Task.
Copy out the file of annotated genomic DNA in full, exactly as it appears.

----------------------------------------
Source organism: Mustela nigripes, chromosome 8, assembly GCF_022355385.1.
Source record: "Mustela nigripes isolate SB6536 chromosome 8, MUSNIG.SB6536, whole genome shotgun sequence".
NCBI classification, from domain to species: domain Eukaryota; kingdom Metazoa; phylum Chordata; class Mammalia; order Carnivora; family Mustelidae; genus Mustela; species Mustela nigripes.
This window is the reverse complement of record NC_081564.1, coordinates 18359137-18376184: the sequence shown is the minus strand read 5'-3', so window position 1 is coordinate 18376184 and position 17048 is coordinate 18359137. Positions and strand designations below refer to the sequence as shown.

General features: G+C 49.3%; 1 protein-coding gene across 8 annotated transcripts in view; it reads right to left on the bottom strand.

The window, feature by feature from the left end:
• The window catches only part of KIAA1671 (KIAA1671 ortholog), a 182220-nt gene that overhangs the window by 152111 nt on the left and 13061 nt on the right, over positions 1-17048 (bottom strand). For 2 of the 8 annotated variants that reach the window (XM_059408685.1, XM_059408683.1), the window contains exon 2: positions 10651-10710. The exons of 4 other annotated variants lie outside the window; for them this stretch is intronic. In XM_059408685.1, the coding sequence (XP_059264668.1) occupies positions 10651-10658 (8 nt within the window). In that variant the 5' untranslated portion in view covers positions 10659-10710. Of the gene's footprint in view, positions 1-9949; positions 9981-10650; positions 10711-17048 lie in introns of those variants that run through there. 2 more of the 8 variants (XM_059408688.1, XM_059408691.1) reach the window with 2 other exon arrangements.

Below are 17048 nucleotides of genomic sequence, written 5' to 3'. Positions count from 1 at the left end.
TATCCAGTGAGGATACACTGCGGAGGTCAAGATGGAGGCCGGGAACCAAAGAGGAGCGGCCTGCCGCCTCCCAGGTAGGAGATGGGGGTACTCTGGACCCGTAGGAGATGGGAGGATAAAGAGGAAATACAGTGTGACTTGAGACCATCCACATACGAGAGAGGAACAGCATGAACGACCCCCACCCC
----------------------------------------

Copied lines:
Source organism: Mustela nigripes, chromosome 8, assembly GCF_022355385.1.
Source record: "Mustela nigripes isolate SB6536 chromosome 8, MUSNIG.SB6536, whole genome shotgun sequence".
NCBI classification, from domain to species: domain Eukaryota; kingdom Metazoa; phylum Chordata; class Mammalia; order Carnivora; family Mustelidae; genus Mustela; species Mustela nigripes.
This window is the reverse complement of record NC_081564.1, coordinates 18359137-18376184: the sequence shown is the minus strand read 5'-3', so window position 1 is coordinate 18376184 and position 17048 is coordinate 18359137. Positions and strand designations below refer to the sequence as shown.

General features: G+C 49.3%; 1 protein-coding gene across 8 annotated transcripts in view; it reads right to left on the bottom strand.

The window, feature by feature from the left end:
• The window catches only part of KIAA1671 (KIAA1671 ortholog), a 182220-nt gene that overhangs the window by 152111 nt on the left and 13061 nt on the right, over positions 1-17048 (bottom strand). For 2 of the 8 annotated variants that reach the window (XM_059408685.1, XM_059408683.1), the window contains exon 2: positions 10651-10710. The exons of 4 other annotated variants lie outside the window; for them this stretch is intronic. In XM_059408685.1, the coding sequence (XP_059264668.1) occupies positions 10651-10658 (8 nt within the window). In that variant the 5' untranslated portion in view covers positions 10659-10710. Of the gene's footprint in view, positions 1-9949; positions 9981-10650; positions 10711-17048 lie in introns of those variants that run through there. 2 more of the 8 variants (XM_059408688.1, XM_059408691.1) reach the window with 2 other exon arrangements.

Below are 17048 nucleotides of genomic sequence, written 5' to 3'. Positions count from 1 at the left end.
TATCCAGTGAGGATACACTGCGGAGGTCAAGATGGAGGCCGGGAACCAAAGAGGAGCGGCCTGCCGCCTCCCAGGTAGGAGATGGGGGTACTCTGGACCCGTAGGAGATGGGAGGATAAAGAGGAAATACAGTGTGACTTGAGACCATCCACATACGAGAGAGGAACAGCATGAACGACCCCCACCCC